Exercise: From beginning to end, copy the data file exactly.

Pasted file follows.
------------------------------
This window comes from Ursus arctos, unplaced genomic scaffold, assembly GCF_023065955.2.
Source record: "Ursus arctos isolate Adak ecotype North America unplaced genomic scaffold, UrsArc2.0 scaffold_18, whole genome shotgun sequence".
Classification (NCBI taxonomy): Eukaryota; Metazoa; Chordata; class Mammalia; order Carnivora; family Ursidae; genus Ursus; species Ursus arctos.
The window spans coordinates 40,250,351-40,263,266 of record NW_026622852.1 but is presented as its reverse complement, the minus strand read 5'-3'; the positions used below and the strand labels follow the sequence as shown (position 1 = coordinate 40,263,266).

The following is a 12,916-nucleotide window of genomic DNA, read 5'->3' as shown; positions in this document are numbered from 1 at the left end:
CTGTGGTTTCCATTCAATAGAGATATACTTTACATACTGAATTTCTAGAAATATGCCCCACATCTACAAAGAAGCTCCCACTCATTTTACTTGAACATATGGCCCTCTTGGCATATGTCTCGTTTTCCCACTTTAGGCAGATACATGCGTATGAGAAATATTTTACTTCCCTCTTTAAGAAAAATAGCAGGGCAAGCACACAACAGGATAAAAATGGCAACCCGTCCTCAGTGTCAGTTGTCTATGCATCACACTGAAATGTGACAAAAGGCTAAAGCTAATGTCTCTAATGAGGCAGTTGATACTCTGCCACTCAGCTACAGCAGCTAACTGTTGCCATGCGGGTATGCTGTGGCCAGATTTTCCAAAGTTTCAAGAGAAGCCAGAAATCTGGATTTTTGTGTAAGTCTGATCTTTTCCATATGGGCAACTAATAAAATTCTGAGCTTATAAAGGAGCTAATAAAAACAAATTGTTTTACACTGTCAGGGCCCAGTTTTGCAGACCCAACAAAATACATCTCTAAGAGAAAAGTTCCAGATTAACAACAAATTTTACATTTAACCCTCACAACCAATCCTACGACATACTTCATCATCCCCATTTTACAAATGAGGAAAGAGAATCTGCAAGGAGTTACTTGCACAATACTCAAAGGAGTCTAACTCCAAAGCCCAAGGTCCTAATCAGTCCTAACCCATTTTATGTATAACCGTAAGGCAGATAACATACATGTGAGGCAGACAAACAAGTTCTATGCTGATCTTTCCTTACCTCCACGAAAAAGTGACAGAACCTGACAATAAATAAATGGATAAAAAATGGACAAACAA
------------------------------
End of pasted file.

This window comes from Ursus arctos, unplaced genomic scaffold, assembly GCF_023065955.2.
Source record: "Ursus arctos isolate Adak ecotype North America unplaced genomic scaffold, UrsArc2.0 scaffold_18, whole genome shotgun sequence".
Classification (NCBI taxonomy): Eukaryota; Metazoa; Chordata; class Mammalia; order Carnivora; family Ursidae; genus Ursus; species Ursus arctos.
The window spans coordinates 40,250,351-40,263,266 of record NW_026622852.1 but is presented as its reverse complement, the minus strand read 5'-3'; the positions used below and the strand labels follow the sequence as shown (position 1 = coordinate 40,263,266).

The following is a 12,916-nucleotide window of genomic DNA, read 5'->3' as shown; positions in this document are numbered from 1 at the left end:
CTGTGGTTTCCATTCAATAGAGATATACTTTACATACTGAATTTCTAGAAATATGCCCCACATCTACAAAGAAGCTCCCACTCATTTTACTTGAACATATGGCCCTCTTGGCATATGTCTCGTTTTCCCACTTTAGGCAGATACATGCGTATGAGAAATATTTTACTTCCCTCTTTAAGAAAAATAGCAGGGCAAGCACACAACAGGATAAAAATGGCAACCCGTCCTCAGTGTCAGTTGTCTATGCATCACACTGAAATGTGACAAAAGGCTAAAGCTAATGTCTCTAATGAGGCAGTTGATACTCTGCCACTCAGCTACAGCAGCTAACTGTTGCCATGCGGGTATGCTGTGGCCAGATTTTCCAAAGTTTCAAGAGAAGCCAGAAATCTGGATTTTTGTGTAAGTCTGATCTTTTCCATATGGGCAACTAATAAAATTCTGAGCTTATAAAGGAGCTAATAAAAACAAATTGTTTTACACTGTCAGGGCCCAGTTTTGCAGACCCAACAAAATACATCTCTAAGAGAAAAGTTCCAGATTAACAACAAATTTTACATTTAACCCTCACAACCAATCCTACGACATACTTCATCATCCCCATTTTACAAATGAGGAAAGAGAATCTGCAAGGAGTTACTTGCACAATACTCAAAGGAGTCTAACTCCAAAGCCCAAGGTCCTAATCAGTCCTAACCCATTTTATGTATAACCGTAAGGCAGATAACATACATGTGAGGCAGACAAACAAGTTCTATGCTGATCTTTCCTTACCTCCACGAAAAAGTGACAGAACCTGACAATAAATAAATGGATAAAAAATGGACAAACAA